Called to Peace (Part 1)

Autumn bridgePrince of Peace, Isaiah called Him, when he foretold the Savior’s birth.  And, to us, that Prince-of-Peace-Savior says this in Matthew 5:9  “Blessed are the peacemakers, for they shall be called the children of God.”

Peace.

It’s defined as a state of tranquility and quiet, freedom from disturbance, a state of agreement.  Peace is freedom from oppressive thoughts or emotions.  It is harmony in relationships.  It is the end of hostilities.

A simple, one-syllable word can mean so much, can be so

needed.

When sin governed us, making our minds hostile to God, we were unable to please Him (Romans 8:7-8) and we were powerless to set ourselves free.  So the Father acted, reached out to us and reconciled us to Himself through the Son.  In Christ Jesus you who once were far away have been brought near by the blood of Christ. (Ephesians 2:13)

Yes, it was Jesus who made peace ~ for us ~ through His blood, shed on the cross. (Colossians 1:20)  The work of the devil was destroyed… the power of sin to hold us captive was broken.  Because of His sacrifice, we are given a mind governed by the Spirit of God, which is life and peace. (Romans 8:6)

It’s a peace only possible because of love.

See what great love the Father has lavished on us, that we should be called the children of God! (1 John 3:1)

The Greek word for children here is teknon, which means offspring.  We, who have forgiveness of our sins because of His grace and love, have become adopted children ~ sons and daughters ~ of the Father.

But when Jesus says, “Blessed are the peacemakers, for they shall be called the children of God”, the word children is not just a biological reference.  The original Greek in this verse ~ huios ~ identifies someone who displays the character of the parent.  Strong’s Concordance says this to define huios: “in character and life resemble God, those who are governed by the Spirit of God”.

The difference between teknon and huios, simply, is the difference between knowing that I am my father’s daughter because his DNA resides in this physical body and knowing that I am my father’s daughter because of my love for music, my cheese-ball sense of humor, my need for list-making.  I not only bear witness to him because of the basic fact of biology, but because I bear some of his characteristics.  I carry on some of his passions.  I say things to my children because he said them to me.  I am like him.

So when it comes to being known as our Father’s children ~ as being like Him ~ must have the mindset of Jesus, for He was the image of the invisible God. (Colossians 1:15)

In all of our relationships ~ whether personal, within the body of Christ, or with those who don’t know Him ~ if we want to “in character and life resemble God”, we must live as Christ told us to live (Whoever claims to live in Him must live as Jesus did. ~ 1 John 2:6) and we must love as He loved (Dear friends, let us love one another, for love comes from God.  Everyone who loves has been born of God and knows God. ~ 1 John 4:7).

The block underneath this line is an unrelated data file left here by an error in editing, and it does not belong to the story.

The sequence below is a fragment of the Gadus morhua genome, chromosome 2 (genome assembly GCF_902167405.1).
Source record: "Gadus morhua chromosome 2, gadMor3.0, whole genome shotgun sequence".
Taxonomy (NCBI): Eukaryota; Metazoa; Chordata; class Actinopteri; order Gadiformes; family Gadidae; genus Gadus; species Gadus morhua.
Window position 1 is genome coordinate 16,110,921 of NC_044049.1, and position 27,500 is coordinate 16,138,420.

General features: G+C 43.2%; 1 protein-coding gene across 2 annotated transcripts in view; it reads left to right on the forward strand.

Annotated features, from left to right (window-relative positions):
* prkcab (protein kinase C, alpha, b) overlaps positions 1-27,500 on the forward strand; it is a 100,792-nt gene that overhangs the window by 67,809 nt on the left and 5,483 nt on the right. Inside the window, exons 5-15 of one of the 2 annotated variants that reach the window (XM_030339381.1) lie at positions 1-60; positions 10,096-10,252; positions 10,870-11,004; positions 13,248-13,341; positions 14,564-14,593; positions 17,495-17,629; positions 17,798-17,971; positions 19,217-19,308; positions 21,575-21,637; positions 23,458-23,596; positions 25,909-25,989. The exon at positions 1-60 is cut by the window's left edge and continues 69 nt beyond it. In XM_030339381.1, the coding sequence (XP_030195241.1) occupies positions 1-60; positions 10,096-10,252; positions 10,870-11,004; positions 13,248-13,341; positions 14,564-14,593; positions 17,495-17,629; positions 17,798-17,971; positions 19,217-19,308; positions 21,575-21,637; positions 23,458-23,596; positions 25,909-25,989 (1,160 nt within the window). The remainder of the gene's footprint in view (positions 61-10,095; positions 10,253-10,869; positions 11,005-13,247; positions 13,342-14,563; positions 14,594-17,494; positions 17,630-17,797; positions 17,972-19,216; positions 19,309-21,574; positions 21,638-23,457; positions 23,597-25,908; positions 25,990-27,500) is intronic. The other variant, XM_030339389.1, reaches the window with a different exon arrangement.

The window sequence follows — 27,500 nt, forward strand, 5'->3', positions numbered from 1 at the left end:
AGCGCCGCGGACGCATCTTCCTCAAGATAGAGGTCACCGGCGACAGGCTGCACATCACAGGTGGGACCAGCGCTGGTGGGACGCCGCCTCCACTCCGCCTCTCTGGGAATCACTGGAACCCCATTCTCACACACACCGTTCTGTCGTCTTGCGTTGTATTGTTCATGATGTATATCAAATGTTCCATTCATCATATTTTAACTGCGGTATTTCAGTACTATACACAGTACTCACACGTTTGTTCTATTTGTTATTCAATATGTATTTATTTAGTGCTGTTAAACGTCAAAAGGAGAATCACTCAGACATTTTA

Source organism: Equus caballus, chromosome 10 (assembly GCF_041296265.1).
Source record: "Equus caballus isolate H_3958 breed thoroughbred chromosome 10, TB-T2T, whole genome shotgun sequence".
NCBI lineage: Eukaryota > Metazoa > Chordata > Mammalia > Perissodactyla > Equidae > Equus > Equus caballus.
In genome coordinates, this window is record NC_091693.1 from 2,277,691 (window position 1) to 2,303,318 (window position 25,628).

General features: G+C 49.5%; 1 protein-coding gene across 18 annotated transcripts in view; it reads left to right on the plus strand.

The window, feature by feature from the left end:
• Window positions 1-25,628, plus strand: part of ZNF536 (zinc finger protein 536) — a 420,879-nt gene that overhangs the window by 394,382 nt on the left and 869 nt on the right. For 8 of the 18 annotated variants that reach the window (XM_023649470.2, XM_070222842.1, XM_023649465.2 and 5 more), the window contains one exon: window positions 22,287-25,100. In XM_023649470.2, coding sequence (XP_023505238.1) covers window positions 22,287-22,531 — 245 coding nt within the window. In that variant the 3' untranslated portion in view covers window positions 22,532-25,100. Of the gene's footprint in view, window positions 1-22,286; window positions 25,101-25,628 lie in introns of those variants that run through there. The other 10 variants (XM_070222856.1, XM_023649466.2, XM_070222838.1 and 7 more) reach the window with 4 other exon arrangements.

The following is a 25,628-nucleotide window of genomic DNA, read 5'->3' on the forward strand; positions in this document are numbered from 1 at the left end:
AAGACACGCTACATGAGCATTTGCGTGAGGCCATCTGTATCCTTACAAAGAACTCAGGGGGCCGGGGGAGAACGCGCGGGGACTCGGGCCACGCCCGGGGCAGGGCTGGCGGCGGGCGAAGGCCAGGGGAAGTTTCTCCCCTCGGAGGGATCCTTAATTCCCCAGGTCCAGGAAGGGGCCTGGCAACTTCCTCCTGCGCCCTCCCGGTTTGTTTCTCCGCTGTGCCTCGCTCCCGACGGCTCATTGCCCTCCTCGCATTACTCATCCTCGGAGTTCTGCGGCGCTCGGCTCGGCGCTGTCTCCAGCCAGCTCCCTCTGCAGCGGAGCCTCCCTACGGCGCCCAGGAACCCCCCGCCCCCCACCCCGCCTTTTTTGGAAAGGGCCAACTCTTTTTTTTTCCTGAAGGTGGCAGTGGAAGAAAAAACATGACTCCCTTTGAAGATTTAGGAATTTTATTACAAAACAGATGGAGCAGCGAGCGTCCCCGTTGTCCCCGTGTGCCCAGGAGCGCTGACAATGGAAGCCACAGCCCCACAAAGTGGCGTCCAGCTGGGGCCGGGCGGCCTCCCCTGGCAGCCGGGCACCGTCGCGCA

We are so used to hearing about loving others as Christ loved us.  It is easy to throw it into our conversations, a calling we know by heart.

Yet do we sometimes forget what it actually meant for Christ to love us enough to be our Prince of Peace?

This is how He loves us: humbly, wholly, holding nothing back ~ not even His life.  Christ ~ who, being in very nature God, did not consider equality with God something to be used to His own advantage; rather, He made Himself nothing by taking the very nature of a servant, being made in human likeness.  And being found in appearance as a man, He humbled Himself by becoming obedient to death ~ even death on a cross! (Philippians 2:6-8)

Years later, John says it plain after he witnesses his friend and teacher’s life… and His crucifixion ~ This is how we know what love is: Jesus Christ laid down His life for us. (1 John 3:16)

This peace did not come easy.  It came with whips and mockery, suffering and loneliness, rejection and pain.  It came with submission and sorrow, thirst and self-denial.  It came through His death.

He was despised and rejected by mankind, a man of suffering, and familiar with pain.  Like one from whom people hid their faces He was despised, and we held Him in low esteem.  Surely He took up our pain and bore our suffering… He was pierced for our transgressions, He was crushed for our iniquities; the punishment that brought us peace was on Him, and by His wounds we are healed. ~ Isaiah 53:3-5

This is peacemaking that came with the highest cost.

Yet we find it so discouraging when we find that peace doesn’t come easy with the people in our lives, with brothers and sisters in Christ, with the world.  We are surprised by the price it might require of us.  Maybe, sometimes, we can even forget that we are supposed to pursue peace.

Do we forget how much it was worth to Him?

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